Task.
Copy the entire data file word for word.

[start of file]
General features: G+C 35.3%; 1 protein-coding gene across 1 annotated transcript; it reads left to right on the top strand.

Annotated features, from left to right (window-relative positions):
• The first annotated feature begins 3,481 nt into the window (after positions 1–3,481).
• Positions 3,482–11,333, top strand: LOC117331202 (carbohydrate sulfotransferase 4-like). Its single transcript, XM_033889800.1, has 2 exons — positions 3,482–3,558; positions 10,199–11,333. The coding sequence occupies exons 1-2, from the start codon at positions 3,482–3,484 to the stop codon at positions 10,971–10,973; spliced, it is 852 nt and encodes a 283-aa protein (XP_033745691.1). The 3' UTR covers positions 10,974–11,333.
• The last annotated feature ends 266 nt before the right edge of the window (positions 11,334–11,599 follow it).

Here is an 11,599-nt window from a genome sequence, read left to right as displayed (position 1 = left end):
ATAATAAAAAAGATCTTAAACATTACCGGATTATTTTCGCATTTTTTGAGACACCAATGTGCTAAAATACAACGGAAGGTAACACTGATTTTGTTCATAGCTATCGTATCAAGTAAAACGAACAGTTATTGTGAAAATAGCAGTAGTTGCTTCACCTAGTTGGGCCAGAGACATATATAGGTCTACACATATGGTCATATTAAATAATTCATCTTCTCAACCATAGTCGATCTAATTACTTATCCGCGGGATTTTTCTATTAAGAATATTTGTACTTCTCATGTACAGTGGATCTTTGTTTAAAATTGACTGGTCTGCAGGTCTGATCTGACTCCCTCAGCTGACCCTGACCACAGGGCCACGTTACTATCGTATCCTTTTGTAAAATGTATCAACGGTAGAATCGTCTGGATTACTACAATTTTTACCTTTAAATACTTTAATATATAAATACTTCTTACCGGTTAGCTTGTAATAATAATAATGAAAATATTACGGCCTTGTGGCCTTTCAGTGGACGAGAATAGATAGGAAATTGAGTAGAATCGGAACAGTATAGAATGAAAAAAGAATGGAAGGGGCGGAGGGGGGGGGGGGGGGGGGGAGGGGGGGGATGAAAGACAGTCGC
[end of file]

General features: G+C 35.3%; 1 protein-coding gene across 1 annotated transcript; it reads left to right on the top strand.

Annotated features, from left to right (window-relative positions):
• The first annotated feature begins 3,481 nt into the window (after positions 1–3,481).
• Positions 3,482–11,333, top strand: LOC117331202 (carbohydrate sulfotransferase 4-like). Its single transcript, XM_033889800.1, has 2 exons — positions 3,482–3,558; positions 10,199–11,333. The coding sequence occupies exons 1-2, from the start codon at positions 3,482–3,484 to the stop codon at positions 10,971–10,973; spliced, it is 852 nt and encodes a 283-aa protein (XP_033745691.1). The 3' UTR covers positions 10,974–11,333.
• The last annotated feature ends 266 nt before the right edge of the window (positions 11,334–11,599 follow it).

Here is an 11,599-nt window from a genome sequence, read left to right as displayed (position 1 = left end):
ATAATAAAAAAGATCTTAAACATTACCGGATTATTTTCGCATTTTTTGAGACACCAATGTGCTAAAATACAACGGAAGGTAACACTGATTTTGTTCATAGCTATCGTATCAAGTAAAACGAACAGTTATTGTGAAAATAGCAGTAGTTGCTTCACCTAGTTGGGCCAGAGACATATATAGGTCTACACATATGGTCATATTAAATAATTCATCTTCTCAACCATAGTCGATCTAATTACTTATCCGCGGGATTTTTCTATTAAGAATATTTGTACTTCTCATGTACAGTGGATCTTTGTTTAAAATTGACTGGTCTGCAGGTCTGATCTGACTCCCTCAGCTGACCCTGACCACAGGGCCACGTTACTATCGTATCCTTTTGTAAAATGTATCAACGGTAGAATCGTCTGGATTACTACAATTTTTACCTTTAAATACTTTAATATATAAATACTTCTTACCGGTTAGCTTGTAATAATAATAATGAAAATATTACGGCCTTGTGGCCTTTCAGTGGACGAGAATAGATAGGAAATTGAGTAGAATCGGAACAGTATAGAATGAAAAAAGAATGGAAGGGGCGGAGGGGGGGGGGGGGGGGGGGAGGGGGGGGATGAAAGACAGTCGC